House, Senate Committees Approve Budget Bills
April 4, 2013
House and Senate committees approved competing $74 billion budget plans Wednesday — with the Senate panel easily approving the spending measure on a bipartisan vote while House Democrats stood against their chamber’s proposal in an objection to what it doesn’t do in health care.
The House measure (PCB APC 13-05) passed the House Appropriations Committee on a party-line vote, while the Senate budget (SB 7040) was approved unanimously by the Senate Appropriations Committee. Both panels also approved a variety of bills related to the spending plans.
Overhanging both meetings, though, was a common theme: the economic recovery slowly taking root in Florida has made budgeting far easier, replacing long committee meetings filled with arguments over deep cuts with relatively brief affairs when even members who voted against the plans praised the broad outlines.
“It’s good to have a little money again,” said Sen. Jack Latvala, R-Clearwater, after the Senate committee approved a slate of minor tweaks dealing with largely parochial concerns. “This is like the old days, doing these amendments.”
Or, as Rep. Dennis Baxley, R-Ocala, put it while talking about the construction of the budget: “There’s nothing a little prosperity won’t help.”
The proposals for the coming fiscal year, which begins July 1, changed little from the outlines unveiled last week. The House and Senate have competing visions for how to structure pay raises for teachers and other state employees. The House sets aside about $2.4 billion in reserves, while the Senate would save $2.9 billion.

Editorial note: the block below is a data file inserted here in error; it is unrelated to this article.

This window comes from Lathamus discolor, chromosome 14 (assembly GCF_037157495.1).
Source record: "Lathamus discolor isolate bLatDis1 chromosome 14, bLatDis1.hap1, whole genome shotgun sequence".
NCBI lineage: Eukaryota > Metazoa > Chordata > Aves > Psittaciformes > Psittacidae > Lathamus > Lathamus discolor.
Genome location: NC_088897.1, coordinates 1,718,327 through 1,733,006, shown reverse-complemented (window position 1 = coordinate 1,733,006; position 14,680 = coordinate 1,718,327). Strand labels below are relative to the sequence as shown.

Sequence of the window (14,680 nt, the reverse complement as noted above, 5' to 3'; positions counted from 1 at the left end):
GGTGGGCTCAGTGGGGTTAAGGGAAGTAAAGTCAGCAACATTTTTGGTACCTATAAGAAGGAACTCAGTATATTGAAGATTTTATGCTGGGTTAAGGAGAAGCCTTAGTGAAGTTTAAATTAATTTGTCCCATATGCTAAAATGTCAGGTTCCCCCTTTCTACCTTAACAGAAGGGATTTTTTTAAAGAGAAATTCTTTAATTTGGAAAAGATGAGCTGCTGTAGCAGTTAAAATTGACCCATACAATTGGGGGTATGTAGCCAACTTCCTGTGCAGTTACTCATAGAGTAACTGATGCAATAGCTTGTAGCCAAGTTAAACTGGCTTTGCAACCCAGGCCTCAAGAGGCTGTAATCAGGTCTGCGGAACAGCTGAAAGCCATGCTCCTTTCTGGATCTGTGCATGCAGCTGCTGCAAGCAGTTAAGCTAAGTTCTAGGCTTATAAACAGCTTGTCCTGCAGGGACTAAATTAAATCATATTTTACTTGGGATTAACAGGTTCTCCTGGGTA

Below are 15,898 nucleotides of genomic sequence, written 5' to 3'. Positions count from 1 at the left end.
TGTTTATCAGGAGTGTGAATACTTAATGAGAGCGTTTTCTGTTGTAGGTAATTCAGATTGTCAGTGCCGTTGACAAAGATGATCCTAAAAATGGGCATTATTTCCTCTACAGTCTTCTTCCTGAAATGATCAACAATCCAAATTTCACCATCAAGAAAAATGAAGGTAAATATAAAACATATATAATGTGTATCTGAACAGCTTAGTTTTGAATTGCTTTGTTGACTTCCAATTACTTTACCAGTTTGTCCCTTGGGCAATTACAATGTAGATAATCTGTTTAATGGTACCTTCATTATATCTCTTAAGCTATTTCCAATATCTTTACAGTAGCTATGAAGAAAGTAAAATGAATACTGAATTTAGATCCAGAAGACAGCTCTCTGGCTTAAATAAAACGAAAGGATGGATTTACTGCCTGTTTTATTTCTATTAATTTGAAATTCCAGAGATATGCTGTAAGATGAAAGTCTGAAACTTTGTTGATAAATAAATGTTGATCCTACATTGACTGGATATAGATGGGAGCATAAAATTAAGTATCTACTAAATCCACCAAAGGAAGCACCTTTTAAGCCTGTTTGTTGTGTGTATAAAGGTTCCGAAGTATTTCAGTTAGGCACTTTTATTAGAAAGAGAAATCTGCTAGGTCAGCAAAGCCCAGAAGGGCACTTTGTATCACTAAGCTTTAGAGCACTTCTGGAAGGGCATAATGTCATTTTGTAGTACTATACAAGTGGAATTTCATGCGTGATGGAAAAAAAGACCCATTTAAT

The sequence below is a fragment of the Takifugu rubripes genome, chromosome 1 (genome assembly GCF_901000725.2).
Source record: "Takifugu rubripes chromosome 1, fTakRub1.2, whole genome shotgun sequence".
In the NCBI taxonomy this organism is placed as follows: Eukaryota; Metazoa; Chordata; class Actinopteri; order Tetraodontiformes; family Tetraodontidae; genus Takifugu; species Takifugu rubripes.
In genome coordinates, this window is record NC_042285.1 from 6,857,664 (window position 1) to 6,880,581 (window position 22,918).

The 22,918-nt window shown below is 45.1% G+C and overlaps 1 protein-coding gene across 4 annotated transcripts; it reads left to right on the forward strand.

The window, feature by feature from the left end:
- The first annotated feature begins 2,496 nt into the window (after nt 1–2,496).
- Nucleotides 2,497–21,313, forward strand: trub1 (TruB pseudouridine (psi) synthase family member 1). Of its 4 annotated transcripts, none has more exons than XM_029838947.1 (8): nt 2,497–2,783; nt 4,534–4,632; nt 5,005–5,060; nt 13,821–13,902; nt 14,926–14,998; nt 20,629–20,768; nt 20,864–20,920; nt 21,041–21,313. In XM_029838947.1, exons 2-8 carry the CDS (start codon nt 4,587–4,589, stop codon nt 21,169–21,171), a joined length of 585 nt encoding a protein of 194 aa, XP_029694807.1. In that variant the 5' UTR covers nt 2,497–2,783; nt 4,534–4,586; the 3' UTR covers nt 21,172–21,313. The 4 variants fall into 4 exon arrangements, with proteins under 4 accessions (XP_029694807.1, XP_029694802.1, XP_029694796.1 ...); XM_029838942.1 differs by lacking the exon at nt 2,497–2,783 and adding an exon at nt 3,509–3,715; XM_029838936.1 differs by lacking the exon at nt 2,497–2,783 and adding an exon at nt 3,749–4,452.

Instead, what caused a rift in the House Appropriations Committee between Republicans and Democrats was the failure of the plan to include a federally funded expansion of Medicaid to cover a broader swath of low-income Floridians. Both the House and the Senate have rejected the expansion, though the Senate is looking at an alternative that could tap federal money to pay for low-income Floridians to purchase private insurance.
“My main concern is not so much about what’s in the budget, it’s about what’s not in the budget,” said House Minority Leader Perry Thurston, D-Plantation.
Democrats concede that they like most of the House plan, including the raises for teachers and state employees, though they might differ on the details. But their support would come for a price — some assurance that the House would back an expansion of health care, even if it were something along the lines of the Republican Senate plan.
“If the House comes to the right position to take care of the medical needs of the Floridians who really need it, we’ll be more than happy to vote for the budget,” Thurston told reporters after the meeting. “We want to vote for the budget.”
Republicans blasted the Democratic opposition, saying that it was a partisan distraction in a budget year where Medicaid was fully funded and education is in line for large spending increases.
“We’re here to pass a budget and this, members, is a good budget,” said Rep. Matt Hudson, R-Naples.
House Majority Leader Steve Precourt, R-Orlando, issued a sharp statement following the meeting.
“This budget, which maximizes every dollar while responsibly planning for the future, warranted bipartisan support today,” Precourt said. “It is disappointing that House Democrats chose to focus on one area of disagreement in this budget rather than show their support for the numerous funding increases that they agree are needed in our state.”
By Brandon Larrabee, The News Service of Florida